And the students took it as the sign of being guilty and chopped their heads off one after another. But I now believe those six poor victims were so overwhelmed by fear and didn’t dare to make a sound. Those times were utterly horrible. I just pray that something like 8-8-88 will never happen again in our country.

Rumours of Our Saviour (Min-laung)

ASSK's failed attempt to form unified government.
Then one day everybody was talking about the sudden appearance of our saviour. Who was that, who was that? Everybody asking everybody and it turned out our saviour was Aung San Oo. The only son of our national hero Bogyoke Aung San was coming back to lead us to democracy and heaven. We were all happy.

Then about two days later the surprise correction came out. It wasn’t Aung San Oo the son of our Bogyoke Aung San. It was the Bogyoke’s daughter Aung San Suu Kyi. And she became the leader of democracy instantly.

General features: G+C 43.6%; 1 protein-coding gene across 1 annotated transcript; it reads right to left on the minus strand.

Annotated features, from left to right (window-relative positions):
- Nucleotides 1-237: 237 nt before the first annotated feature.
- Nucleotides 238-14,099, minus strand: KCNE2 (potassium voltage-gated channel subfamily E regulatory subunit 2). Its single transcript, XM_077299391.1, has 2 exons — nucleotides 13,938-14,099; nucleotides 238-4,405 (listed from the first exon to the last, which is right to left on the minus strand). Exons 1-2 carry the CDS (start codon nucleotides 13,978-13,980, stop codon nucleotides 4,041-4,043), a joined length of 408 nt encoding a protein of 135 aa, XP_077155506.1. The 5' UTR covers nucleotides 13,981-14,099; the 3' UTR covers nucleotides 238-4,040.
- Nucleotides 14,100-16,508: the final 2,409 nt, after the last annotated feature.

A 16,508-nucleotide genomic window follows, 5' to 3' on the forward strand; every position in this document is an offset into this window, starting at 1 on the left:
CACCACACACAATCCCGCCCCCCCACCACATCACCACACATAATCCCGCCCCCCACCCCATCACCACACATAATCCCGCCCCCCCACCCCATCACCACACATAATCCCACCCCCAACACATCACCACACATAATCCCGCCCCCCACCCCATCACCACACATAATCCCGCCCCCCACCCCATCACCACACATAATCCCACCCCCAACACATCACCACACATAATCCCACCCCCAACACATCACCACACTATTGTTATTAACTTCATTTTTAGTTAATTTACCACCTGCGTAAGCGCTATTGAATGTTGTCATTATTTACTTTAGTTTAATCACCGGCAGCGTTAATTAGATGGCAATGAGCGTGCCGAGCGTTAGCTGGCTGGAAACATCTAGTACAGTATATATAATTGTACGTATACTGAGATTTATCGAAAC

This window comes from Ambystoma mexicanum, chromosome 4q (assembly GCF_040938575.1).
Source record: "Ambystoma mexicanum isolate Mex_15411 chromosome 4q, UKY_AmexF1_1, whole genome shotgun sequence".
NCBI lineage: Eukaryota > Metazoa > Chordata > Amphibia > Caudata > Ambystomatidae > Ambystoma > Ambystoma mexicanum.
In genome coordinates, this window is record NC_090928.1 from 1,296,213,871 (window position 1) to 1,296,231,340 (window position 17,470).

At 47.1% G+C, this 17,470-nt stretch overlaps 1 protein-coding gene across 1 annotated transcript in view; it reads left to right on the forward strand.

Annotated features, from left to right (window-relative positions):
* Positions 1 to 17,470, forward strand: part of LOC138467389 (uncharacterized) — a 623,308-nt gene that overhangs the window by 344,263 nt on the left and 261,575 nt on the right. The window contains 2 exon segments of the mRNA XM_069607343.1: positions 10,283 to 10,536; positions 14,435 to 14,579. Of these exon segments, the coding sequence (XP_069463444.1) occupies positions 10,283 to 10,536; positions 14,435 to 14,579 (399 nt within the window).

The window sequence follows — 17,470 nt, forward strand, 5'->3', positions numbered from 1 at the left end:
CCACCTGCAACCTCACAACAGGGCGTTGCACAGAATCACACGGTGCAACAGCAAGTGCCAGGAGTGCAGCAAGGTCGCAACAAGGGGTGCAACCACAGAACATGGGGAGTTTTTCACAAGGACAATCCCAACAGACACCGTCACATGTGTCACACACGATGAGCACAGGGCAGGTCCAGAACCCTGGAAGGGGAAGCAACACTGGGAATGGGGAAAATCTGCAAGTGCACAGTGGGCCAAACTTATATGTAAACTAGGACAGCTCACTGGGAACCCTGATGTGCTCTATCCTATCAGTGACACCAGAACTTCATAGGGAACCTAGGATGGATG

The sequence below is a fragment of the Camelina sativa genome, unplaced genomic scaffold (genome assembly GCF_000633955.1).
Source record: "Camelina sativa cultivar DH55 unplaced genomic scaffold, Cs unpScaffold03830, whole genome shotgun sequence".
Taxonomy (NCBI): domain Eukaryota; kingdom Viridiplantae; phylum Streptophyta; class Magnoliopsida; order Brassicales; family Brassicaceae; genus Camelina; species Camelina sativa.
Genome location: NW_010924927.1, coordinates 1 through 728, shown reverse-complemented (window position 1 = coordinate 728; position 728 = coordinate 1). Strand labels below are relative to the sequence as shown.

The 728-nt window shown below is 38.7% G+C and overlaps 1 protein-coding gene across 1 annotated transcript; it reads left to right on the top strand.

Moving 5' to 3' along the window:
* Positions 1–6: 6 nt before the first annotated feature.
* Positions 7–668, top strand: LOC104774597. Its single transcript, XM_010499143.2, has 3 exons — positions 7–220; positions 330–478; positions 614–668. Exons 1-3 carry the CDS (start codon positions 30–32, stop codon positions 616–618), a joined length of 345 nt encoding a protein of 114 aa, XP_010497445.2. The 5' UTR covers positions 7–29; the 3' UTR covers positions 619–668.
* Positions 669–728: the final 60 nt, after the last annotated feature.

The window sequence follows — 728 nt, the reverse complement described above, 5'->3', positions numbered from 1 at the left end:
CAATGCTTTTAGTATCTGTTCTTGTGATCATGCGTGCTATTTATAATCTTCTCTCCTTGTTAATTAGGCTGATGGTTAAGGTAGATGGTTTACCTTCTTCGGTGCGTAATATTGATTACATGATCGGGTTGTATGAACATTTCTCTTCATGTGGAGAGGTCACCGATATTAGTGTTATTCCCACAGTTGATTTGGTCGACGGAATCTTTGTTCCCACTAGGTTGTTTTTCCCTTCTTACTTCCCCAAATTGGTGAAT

Within few days after Aung San Su Kyi was raised onto the political stage the army staged a bloody coup and martial law was declared and the soldiers started shootings at the students-led mobs again. And the horrible 8-8-88 Uprising was over. 


video
video
Captured thug Young-gyee-bway of Thar-kay-ta.
Mob's beheading in Hlaing Township.
Mobs' attacks on police-stations all over Rangoon.
Mob attack on Myinthar veterans' quarters.
Every ward in Rangoon had self-barricaded during the months-long lawless anarchy in late 1988.
Aung San Suu Kyi's criticism of U Nu forming a parallel government on 9 September 1988.
Burmese politicians' failed attempt to form a unified-caretaker-government on 13 September 1988.
Half-insane U Nu declaring to resume his long-lost prime-minister-ship of Burma.